One of the leading British abstract colourist artists of the last 50 years, Gillian Ayes, has died aged 88.

ACNI announces round of cuts in funding

ACNI announces round of cuts in funding

But boost for Ulster Orchestra and Belfast MAC

 ‘New’ Grimms tale created by cloning

‘New’ Grimms tale created by cloning

Once upon a time, not so long ago, a new Grimms fairy tale was published - 150 years after the brothers died, thanks to artificial intelligence.

PASSING BY... Collecting memories

Antony Thorncroft mourns the passing of an old South Ken friend

It was in the mid 1970s that I started to cover for the FT the cultural industries (words which in those days would never have appeared in the same sentence), and its pushy cousin, the art and antiques market. If I had been asked 40 years ago to predict the future for these two activities I would have made a complete fool of myself.

The arts in the UK were unknowingly about to enter a period of great expansion, with new and refurbished opera houses and concert halls, art galleries and museums. Alongside these grandiose buildings there emerged enterprising young drama, dance and classical music companies. Fuelled by lottery money and aided by innovations in art, pop music, lm, video and new technology, the arts are enjoying a golden age, one that has gone largely unappreciated by its growing band of practitioners.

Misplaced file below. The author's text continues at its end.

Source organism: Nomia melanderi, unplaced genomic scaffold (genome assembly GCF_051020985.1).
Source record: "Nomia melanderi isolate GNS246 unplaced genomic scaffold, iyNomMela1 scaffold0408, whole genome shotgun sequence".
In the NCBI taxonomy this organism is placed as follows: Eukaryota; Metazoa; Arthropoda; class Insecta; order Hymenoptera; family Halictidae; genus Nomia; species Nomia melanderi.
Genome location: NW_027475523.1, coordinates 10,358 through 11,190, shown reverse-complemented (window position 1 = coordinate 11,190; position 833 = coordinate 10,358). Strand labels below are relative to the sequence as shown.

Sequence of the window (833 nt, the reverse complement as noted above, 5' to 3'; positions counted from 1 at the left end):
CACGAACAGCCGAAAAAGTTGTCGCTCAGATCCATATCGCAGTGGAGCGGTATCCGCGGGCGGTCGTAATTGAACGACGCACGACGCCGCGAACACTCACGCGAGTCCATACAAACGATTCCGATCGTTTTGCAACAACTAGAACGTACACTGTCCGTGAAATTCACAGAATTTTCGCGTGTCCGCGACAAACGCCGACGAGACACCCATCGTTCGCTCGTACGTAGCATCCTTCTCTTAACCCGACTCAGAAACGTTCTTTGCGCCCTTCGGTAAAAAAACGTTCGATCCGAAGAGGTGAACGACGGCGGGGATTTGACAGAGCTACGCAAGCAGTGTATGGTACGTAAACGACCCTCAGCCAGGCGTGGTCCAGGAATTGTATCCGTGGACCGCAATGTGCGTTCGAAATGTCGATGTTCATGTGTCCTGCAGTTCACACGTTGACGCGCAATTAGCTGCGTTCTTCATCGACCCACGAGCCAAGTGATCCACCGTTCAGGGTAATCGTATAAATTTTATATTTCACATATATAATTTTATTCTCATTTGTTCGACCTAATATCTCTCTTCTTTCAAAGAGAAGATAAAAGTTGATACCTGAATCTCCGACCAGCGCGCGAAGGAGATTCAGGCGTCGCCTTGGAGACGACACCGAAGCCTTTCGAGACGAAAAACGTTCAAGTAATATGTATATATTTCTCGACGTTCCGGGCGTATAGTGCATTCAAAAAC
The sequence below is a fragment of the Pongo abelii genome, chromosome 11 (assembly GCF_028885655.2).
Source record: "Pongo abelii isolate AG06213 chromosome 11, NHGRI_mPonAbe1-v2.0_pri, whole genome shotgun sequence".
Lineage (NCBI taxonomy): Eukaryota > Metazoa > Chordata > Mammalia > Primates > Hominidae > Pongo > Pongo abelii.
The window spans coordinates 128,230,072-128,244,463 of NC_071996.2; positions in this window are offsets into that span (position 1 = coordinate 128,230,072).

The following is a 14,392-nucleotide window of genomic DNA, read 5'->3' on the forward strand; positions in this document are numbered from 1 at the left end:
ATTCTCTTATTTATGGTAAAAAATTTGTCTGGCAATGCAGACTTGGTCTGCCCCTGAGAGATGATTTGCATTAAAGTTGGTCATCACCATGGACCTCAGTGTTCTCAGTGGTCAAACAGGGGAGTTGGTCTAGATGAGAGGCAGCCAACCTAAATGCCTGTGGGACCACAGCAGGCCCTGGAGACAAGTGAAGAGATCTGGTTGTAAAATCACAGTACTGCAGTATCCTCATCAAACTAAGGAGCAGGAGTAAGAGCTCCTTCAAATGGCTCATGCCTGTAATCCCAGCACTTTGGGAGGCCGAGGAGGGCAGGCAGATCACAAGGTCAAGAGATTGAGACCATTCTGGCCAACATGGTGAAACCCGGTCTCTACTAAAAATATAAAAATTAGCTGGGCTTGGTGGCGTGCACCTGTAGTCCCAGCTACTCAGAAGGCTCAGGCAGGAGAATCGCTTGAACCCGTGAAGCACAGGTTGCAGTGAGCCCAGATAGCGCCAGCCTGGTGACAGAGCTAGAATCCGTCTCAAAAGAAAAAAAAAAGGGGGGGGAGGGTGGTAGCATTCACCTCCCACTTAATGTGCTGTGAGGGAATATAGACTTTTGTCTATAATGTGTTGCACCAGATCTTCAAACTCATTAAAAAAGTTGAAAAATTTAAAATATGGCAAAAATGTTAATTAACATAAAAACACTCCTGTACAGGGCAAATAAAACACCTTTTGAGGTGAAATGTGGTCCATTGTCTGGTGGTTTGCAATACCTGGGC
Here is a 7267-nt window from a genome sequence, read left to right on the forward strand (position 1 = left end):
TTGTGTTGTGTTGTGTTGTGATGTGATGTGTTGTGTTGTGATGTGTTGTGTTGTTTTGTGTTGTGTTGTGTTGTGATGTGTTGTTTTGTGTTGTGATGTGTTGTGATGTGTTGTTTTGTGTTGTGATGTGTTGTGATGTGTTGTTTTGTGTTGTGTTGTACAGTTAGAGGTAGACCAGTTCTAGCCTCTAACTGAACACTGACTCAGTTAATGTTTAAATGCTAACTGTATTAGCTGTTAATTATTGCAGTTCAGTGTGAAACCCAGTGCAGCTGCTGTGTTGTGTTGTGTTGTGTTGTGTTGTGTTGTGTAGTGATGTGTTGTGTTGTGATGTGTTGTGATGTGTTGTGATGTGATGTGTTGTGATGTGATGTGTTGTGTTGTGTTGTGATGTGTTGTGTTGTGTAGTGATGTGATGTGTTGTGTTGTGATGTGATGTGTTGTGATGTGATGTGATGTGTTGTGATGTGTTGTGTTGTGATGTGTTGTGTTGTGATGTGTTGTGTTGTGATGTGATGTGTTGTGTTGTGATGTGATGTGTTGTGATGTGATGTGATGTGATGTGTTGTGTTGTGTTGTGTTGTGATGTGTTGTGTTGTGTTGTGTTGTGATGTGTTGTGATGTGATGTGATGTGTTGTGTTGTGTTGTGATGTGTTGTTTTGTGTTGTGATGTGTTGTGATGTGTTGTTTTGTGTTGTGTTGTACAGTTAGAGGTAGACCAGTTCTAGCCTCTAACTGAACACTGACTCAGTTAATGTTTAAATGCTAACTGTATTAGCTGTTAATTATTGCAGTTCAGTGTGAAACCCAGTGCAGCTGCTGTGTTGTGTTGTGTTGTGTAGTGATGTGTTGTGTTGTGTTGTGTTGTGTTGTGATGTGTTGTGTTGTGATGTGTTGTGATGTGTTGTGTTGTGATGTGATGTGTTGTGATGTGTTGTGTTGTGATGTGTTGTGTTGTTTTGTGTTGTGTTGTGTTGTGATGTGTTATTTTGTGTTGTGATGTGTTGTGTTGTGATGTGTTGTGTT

The experience of the art market has been quite different. Despite its apparently unchanging appearance it has been transformed almost beyond recognition. This is especially true of the two houses which dominated (and still dominate) the business, Sotheby’s and Christie’s. Located a few hundred yards from each in London’s West End, and both tracing their origins back to the 18th century, they were in the 1970s proudly British, but just starting to dis- cover new opportunities for growth in the US and Europe. Each week they would hold dozens of auctions, selling anything from valuable Old Masters to silver teapots, and employing experts in arms and armour, musical instruments, English porcelain, paper- weights, anything that appealed to a coterie of collectors, however small.